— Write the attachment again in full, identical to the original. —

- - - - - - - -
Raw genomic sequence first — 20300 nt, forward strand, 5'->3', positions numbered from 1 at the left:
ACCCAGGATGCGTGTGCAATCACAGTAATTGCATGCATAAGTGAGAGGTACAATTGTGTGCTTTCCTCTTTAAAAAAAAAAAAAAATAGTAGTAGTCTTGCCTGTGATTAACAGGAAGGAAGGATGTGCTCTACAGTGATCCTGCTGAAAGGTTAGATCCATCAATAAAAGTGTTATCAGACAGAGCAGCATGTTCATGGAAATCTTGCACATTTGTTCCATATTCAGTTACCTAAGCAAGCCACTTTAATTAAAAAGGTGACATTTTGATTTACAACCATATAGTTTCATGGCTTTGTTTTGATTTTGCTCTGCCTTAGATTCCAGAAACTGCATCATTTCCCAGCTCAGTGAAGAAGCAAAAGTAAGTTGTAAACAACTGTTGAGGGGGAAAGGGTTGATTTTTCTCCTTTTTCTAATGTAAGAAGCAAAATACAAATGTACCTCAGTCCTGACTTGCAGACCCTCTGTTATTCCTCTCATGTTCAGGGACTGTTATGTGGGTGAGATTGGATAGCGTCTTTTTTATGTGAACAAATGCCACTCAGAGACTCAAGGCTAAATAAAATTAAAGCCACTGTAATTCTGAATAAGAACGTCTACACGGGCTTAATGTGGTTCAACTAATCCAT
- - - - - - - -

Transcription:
Raw genomic sequence first — 20300 nt, forward strand, 5'->3', positions numbered from 1 at the left:
ACCCAGGATGCGTGTGCAATCACAGTAATTGCATGCATAAGTGAGAGGTACAATTGTGTGCTTTCCTCTTTAAAAAAAAAAAAAAATAGTAGTAGTCTTGCCTGTGATTAACAGGAAGGAAGGATGTGCTCTACAGTGATCCTGCTGAAAGGTTAGATCCATCAATAAAAGTGTTATCAGACAGAGCAGCATGTTCATGGAAATCTTGCACATTTGTTCCATATTCAGTTACCTAAGCAAGCCACTTTAATTAAAAAGGTGACATTTTGATTTACAACCATATAGTTTCATGGCTTTGTTTTGATTTTGCTCTGCCTTAGATTCCAGAAACTGCATCATTTCCCAGCTCAGTGAAGAAGCAAAAGTAAGTTGTAAACAACTGTTGAGGGGGAAAGGGTTGATTTTTCTCCTTTTTCTAATGTAAGAAGCAAAATACAAATGTACCTCAGTCCTGACTTGCAGACCCTCTGTTATTCCTCTCATGTTCAGGGACTGTTATGTGGGTGAGATTGGATAGCGTCTTTTTTATGTGAACAAATGCCACTCAGAGACTCAAGGCTAAATAAAATTAAAGCCACTGTAATTCTGAATAAGAACGTCTACACGGGCTTAATGTGGTTCAACTAATCCAT